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10-03-2013, 04:48 AM #1Junior Member Guppy
- Join Date
- Aug 2013
one cory is different species than the rest, stays by itself mostly. advice?
I have five corydoras sodalis in my 20g, or so I thought. one of them is in fact a corydoras reticulatus. I didn't notice until today that it had the black spot on it's fin. I've also noticed it's pretty much a loner, and generally doesn't school with the other corys.
I'm afraid that their ostracizing it and it's feeling stressed. It swims around the tank by itself, or just sits in their hiding place while the others scavenge around.
I'm thinking of getting more reticulatis to make it feel more comfortable. what is ya'lls opinion on this?
I currently have 5 corys and 8 black neon tetras in a moderately planted tank. any advice would help greatly.
10-03-2013, 05:14 AM #2
corys are generally happier in schools of their own kind, as you've figured out. You could return the single and replace it with one like the other 5 or you could add five more of the single and 1 of the reticulatus. If you're a big fan of corys, this works great because you'd be pretty well stocked at that point.30 g FW planted:corys, female ABNP, blue angel, harleys, zebra danios, rummies, mystery & assassin snails
15 g FW planted:2 male guppies, neons, pygmy corys, clown pleco, 4 types of shrimp, mystery & assassin snails
90 g FW planted:congos, rainbows, roseline sharks, kribs, male ABNP, peppered cories, assassin snailss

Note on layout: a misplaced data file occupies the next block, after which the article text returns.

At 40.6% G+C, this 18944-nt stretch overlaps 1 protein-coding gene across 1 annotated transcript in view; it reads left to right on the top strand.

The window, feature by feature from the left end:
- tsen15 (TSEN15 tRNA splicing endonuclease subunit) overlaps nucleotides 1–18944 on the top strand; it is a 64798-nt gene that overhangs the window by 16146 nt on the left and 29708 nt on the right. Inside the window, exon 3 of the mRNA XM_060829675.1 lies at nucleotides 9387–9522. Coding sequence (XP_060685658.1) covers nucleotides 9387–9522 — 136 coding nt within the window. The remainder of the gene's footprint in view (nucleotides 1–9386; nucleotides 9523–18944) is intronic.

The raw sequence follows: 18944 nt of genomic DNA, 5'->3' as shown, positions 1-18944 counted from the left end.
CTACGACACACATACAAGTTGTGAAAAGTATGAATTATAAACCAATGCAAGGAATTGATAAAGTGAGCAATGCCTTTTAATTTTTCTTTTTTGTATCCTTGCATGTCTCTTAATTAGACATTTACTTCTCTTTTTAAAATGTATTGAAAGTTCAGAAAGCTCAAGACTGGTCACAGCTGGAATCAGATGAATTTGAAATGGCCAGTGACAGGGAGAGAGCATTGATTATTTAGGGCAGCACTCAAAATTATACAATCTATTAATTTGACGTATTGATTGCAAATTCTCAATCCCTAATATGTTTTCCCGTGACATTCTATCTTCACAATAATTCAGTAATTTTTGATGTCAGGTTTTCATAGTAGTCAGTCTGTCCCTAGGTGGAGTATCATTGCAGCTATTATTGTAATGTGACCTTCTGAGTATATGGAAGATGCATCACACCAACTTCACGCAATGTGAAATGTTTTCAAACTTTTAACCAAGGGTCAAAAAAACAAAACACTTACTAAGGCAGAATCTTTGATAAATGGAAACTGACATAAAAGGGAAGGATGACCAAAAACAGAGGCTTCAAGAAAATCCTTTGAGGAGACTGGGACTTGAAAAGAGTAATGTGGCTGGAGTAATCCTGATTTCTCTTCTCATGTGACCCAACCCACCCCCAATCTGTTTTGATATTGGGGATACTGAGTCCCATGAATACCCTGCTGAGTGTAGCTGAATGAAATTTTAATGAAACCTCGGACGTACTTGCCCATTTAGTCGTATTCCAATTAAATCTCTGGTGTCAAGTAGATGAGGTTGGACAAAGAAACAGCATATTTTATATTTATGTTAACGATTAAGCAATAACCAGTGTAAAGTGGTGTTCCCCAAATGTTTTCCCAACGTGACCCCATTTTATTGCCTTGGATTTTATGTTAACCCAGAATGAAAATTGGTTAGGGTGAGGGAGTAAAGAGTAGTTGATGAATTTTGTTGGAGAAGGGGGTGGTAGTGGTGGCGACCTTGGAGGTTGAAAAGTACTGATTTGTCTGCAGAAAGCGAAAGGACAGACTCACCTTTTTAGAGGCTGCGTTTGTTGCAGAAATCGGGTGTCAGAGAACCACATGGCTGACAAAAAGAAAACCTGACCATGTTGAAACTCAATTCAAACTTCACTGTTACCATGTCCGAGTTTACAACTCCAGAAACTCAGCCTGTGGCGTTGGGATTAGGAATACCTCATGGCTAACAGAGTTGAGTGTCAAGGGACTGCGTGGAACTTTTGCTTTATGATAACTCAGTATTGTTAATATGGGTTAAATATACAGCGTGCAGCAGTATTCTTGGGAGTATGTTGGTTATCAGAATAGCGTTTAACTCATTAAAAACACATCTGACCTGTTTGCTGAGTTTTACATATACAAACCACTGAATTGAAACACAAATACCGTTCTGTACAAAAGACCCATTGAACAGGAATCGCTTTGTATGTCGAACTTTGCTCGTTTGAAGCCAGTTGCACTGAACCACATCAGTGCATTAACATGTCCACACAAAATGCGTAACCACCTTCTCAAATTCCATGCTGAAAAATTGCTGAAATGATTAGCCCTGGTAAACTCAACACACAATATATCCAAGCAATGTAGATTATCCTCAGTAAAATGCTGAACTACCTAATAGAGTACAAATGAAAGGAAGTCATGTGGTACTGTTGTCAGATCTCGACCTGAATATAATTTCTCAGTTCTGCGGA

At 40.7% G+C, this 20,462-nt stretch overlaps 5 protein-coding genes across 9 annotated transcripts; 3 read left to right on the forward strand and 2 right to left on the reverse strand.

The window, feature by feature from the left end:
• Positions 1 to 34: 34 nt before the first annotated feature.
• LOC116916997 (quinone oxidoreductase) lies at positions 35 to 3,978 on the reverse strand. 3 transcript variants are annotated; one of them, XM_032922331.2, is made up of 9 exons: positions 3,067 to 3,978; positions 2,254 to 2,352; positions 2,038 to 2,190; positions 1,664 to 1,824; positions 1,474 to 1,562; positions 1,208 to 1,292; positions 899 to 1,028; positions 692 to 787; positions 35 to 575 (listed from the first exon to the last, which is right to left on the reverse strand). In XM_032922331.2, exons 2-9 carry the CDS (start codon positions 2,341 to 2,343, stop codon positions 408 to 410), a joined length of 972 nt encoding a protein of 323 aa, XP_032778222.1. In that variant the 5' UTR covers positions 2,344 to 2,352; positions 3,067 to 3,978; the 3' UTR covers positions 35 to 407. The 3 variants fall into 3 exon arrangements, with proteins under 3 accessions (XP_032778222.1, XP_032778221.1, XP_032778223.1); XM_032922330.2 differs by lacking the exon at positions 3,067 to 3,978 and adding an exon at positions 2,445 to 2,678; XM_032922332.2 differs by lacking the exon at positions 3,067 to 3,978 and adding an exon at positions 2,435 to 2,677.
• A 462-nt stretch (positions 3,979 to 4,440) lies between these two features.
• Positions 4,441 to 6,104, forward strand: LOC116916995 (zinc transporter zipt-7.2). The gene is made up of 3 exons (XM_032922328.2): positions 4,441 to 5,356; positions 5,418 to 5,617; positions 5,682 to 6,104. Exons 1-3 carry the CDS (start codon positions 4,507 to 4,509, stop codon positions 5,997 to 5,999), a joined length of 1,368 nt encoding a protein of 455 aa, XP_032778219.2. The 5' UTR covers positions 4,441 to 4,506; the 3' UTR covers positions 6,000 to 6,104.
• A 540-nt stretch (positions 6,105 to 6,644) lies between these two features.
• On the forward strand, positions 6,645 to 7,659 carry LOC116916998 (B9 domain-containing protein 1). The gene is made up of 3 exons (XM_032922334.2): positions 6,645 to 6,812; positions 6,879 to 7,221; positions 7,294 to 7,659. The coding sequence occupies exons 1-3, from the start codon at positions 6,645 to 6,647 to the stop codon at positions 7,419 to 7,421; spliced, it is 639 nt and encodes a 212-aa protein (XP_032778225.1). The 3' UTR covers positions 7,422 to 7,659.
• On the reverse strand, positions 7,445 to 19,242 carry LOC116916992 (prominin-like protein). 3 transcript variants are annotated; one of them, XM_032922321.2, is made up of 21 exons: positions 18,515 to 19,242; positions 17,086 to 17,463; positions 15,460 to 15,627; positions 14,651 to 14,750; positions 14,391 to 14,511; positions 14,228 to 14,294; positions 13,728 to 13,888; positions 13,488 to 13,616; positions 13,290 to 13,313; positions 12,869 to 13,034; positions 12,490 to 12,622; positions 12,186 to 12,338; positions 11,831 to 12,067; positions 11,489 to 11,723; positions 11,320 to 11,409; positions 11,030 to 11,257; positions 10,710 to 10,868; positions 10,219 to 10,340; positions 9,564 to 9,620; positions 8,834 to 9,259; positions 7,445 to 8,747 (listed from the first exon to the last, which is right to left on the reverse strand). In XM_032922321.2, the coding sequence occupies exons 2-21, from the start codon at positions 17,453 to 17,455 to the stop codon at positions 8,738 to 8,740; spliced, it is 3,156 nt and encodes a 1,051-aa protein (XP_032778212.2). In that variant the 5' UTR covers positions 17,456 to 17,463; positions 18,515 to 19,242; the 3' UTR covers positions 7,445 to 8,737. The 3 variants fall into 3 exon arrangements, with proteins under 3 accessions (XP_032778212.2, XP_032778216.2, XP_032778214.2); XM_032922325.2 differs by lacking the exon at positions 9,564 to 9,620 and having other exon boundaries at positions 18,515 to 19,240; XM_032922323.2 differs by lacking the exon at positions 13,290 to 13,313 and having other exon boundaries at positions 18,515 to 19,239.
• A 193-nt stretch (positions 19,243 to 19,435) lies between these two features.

90 Gal Journal: http://bit.ly/1vC7gVX
fishless cycling: http://bit.ly/1DARf3T
fish in cycling: http://bit.ly/1ILvcfp
10-03-2013, 06:21 AM #3
10-03-2013, 12:44 PM #4
I think it also makes a difference if this is a 20 long or 20 high. I don't think I would put 10 cories of that size in a 20 high. I'd return the odd man out and replace him with one of the others.
10-03-2013, 02:43 PM #5
10-03-2013, 03:59 PM #6
Agree with that !!!No Cory, No Glory !!
10-03-2013, 06:07 PM #7
I have had success (over 25 years) with corys kept in groups of several species, with some species as a lone fish and others with 2, 3, or 4. I usually try to get five of a species, but this isn't always possible for various reasons.
In your situation, I would tend to either get more of the loner, or return it...but I would only do the latter if the store has more of this species. I am not going to send a lone fish back to the store where it will be even more stressed than in my tank, not to mention the considerable stress of yet another move for the fish. Corys do not appreciate changing environments, and this is why many don't make it.
If you do get more, I agree you only have a 20g but this should not be an issue if you are regular with your weekly water changes. And having plants helps a lot, even just floating. Also, lots of chunks of wood for the corys to find a home. I have some species...and C. reticulatus is one of them...that I never see except during feeding time, and I have six of this species. These spend their entire day under cover. They are out and about in pitch darkness though; fortunately I can enjoy them when they are feeding.
Byron.Byron Hosking, BMus, MA
Vancouver, BC, Canada
Something we all need to remember: The fish you've acquired was quite happy not being owned by you, minding its own business. If you’re going to take it under your wing then you’re responsible for it. Every aspect of its life is under your control, from water quality and temperature to swimming space. [Nathan Hill in PFK]
10-03-2013, 07:49 PM #8Junior Member Guppy
- Join Date
- Aug 2013
thanks for all the advice you guys. Unfortunately, the aquarium store where they came from no longer has the same species for sale. Mine were actually the last they had, and they were all wrongly marked as C. Reticulatus (except for the one). I'm just gonna keep an eye on it and hopefully it'll eventually integrate with the others.